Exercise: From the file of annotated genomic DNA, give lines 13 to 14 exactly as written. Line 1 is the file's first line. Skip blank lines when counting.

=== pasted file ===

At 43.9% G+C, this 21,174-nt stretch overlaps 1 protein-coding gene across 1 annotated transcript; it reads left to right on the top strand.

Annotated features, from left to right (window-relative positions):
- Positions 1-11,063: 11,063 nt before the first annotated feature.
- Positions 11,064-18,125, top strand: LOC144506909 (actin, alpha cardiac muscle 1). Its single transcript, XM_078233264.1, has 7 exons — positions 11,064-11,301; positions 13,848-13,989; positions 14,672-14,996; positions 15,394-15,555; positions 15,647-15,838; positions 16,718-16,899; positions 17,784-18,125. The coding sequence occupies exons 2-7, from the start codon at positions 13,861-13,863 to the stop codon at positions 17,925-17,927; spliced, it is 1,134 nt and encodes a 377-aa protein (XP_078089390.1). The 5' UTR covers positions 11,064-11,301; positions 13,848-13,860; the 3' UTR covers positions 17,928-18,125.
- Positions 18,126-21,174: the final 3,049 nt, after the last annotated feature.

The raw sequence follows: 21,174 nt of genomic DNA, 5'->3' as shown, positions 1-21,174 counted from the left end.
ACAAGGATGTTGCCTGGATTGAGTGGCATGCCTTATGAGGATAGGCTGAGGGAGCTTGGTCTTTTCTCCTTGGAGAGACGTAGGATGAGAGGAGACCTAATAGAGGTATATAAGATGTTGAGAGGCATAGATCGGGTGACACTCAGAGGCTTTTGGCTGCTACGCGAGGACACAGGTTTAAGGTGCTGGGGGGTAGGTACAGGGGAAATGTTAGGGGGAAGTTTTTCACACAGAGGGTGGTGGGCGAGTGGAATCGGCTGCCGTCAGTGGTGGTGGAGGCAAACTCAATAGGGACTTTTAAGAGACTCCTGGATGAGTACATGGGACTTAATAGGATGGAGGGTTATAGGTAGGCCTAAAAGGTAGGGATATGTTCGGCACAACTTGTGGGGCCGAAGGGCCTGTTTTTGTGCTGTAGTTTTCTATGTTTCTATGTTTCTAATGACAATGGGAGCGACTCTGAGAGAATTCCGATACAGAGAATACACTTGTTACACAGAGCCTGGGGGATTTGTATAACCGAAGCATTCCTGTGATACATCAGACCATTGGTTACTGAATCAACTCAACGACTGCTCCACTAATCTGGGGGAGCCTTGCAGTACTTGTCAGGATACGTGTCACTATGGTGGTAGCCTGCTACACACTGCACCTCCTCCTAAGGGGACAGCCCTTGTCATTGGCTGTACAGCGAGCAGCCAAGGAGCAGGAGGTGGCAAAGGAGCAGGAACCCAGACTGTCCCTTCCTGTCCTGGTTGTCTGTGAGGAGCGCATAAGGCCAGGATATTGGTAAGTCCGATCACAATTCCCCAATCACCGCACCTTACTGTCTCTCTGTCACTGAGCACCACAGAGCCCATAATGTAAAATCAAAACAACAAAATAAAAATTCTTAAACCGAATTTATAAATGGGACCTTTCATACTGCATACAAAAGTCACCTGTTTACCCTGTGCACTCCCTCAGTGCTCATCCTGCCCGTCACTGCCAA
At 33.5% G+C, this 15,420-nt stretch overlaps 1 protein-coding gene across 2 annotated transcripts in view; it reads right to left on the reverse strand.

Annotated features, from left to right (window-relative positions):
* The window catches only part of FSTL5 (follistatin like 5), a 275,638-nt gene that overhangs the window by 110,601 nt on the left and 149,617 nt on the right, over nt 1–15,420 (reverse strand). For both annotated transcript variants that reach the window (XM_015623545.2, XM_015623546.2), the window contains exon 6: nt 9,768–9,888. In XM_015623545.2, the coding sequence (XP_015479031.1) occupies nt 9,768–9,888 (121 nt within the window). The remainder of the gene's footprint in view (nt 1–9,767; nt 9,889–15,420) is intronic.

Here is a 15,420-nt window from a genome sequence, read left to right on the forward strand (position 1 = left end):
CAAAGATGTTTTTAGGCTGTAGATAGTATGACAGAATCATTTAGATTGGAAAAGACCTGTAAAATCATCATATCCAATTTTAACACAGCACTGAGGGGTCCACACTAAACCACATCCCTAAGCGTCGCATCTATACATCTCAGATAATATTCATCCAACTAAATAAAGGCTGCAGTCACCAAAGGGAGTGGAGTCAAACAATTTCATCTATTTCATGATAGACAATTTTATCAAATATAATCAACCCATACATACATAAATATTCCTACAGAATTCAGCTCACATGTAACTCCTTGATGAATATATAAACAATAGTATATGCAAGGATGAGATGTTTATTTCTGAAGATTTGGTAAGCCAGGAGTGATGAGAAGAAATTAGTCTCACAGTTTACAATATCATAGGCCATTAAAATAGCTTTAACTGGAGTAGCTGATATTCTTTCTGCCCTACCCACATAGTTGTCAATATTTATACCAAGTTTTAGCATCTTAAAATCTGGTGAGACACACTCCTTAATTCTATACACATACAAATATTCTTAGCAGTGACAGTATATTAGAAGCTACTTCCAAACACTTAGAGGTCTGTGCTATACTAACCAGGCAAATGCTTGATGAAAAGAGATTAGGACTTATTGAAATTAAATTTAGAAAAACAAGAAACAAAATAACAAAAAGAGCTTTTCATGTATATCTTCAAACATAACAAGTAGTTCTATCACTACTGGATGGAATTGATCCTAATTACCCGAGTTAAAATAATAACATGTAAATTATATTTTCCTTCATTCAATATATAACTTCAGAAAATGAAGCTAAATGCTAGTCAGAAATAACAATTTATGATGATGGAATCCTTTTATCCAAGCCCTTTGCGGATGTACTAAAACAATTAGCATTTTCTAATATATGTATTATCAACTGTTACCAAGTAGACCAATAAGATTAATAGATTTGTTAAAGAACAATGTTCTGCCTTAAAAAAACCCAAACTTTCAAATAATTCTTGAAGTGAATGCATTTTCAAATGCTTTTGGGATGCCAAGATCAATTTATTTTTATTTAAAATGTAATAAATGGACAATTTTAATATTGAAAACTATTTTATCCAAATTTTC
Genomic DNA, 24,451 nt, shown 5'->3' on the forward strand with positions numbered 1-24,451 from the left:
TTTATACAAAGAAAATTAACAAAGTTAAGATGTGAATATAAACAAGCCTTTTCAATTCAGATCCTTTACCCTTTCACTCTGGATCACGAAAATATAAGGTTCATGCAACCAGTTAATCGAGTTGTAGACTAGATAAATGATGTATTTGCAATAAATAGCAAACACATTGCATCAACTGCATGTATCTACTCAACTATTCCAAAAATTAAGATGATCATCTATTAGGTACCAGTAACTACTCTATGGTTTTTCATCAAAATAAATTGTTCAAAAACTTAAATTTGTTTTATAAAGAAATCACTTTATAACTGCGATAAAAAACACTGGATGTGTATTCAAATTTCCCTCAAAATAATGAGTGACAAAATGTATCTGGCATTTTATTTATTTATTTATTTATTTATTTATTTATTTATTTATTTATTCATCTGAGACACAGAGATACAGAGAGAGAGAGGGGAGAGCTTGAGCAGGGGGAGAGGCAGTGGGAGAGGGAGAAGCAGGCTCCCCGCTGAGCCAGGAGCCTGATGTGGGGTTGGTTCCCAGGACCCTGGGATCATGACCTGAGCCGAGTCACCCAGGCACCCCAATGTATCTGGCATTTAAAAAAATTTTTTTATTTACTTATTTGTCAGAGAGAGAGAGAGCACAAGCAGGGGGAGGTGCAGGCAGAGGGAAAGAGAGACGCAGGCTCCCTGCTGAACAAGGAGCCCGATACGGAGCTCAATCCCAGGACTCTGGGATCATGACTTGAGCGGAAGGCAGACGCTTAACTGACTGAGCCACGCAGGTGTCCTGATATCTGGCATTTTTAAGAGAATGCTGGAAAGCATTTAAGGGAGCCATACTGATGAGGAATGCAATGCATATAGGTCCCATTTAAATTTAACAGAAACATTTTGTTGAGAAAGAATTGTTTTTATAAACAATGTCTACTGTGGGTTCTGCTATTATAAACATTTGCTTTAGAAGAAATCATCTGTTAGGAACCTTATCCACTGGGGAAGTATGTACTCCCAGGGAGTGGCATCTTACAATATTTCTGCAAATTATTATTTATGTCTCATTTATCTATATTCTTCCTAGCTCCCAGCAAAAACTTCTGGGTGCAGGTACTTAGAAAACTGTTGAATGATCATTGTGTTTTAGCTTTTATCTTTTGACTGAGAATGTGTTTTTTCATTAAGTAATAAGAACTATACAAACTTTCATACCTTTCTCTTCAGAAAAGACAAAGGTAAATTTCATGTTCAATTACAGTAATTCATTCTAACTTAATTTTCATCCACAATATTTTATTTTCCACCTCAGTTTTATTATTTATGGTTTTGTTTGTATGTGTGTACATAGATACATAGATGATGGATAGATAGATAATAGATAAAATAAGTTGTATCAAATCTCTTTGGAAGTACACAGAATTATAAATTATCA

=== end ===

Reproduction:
Genomic DNA, 24,451 nt, shown 5'->3' on the forward strand with positions numbered 1-24,451 from the left:
TTTATACAAAGAAAATTAACAAAGTTAAGATGTGAATATAAACAAGCCTTTTCAATTCAGATCCTTTACCCTTTCACTCTGGATCACGAAAATATAAGGTTCATGCAACCAGTTAATCGAGTTGTAGACTAGATAAATGATGTATTTGCAATAAATAGCAAACACATTGCATCAACTGCATGTATCTACTCAACTATTCCAAAAATTAAGATGATCATCTATTAGGTACCAGTAACTACTCTATGGTTTTTCATCAAAATAAATTGTTCAAAAACTTAAATTTGTTTTATAAAGAAATCACTTTATAACTGCGATAAAAAACACTGGATGTGTATTCAAATTTCCCTCAAAATAATGAGTGACAAAATGTATCTGGCATTTTATTTATTTATTTATTTATTTATTTATTTATTTATTTATTTATTCATCTGAGACACAGAGATACAGAGAGAGAGAGGGGAGAGCTTGAGCAGGGGGAGAGGCAGTGGGAGAGGGAGAAGCAGGCTCCCCGCTGAGCCAGGAGCCTGATGTGGGGTTGGTTCCCAGGACCCTGGGATCATGACCTGAGCCGAGTCACCCAGGCACCCCAATGTATCTGGCATTTAAAAAAATTTTTTTATTTACTTATTTGTCAGAGAGAGAGAGAGCACAAGCAGGGGGAGGTGCAGGCAGAGGGAAAGAGAGACGCAGGCTCCCTGCTGAACAAGGAGCCCGATACGGAGCTCAATCCCAGGACTCTGGGATCATGACTTGAGCGGAAGGCAGACGCTTAACTGACTGAGCCACGCAGGTGTCCTGATATCTGGCATTTTTAAGAGAATGCTGGAAAGCATTTAAGGGAGCCATACTGATGAGGAATGCAATGCATATAGGTCCCATTTAAATTTAACAGAAACATTTTGTTGAGAAAGAATTGTTTTTATAAACAATGTCTACTGTGGGTTCTGCTATTATAAACATTTGCTTTAGAAGAAATCATCTGTTAGGAACCTTATCCACTGGGGAAGTATGTACTCCCAGGGAGTGGCATCTTACAATATTTCTGCAAATTATTATTTATGTCTCATTTATCTATATTCTTCCTAGCTCCCAGCAAAAACTTCTGGGTGCAGGTACTTAGAAAACTGTTGAATGATCATTGTGTTTTAGCTTTTATCTTTTGACTGAGAATGTGTTTTTTCATTAAGTAATAAGAACTATACAAACTTTCATACCTTTCTCTTCAGAAAAGACAAAGGTAAATTTCATGTTCAATTACAGTAATTCATTCTAACTTAATTTTCATCCACAATATTTTATTTTCCACCTCAGTTTTATTATTTATGGTTTTGTTTGTATGTGTGTACATAGATACATAGATGATGGATAGATAGATAATAGATAAAATAAGTTGTATCAAATCTCTTTGGAAGTACACAGAATTATAAATTATCA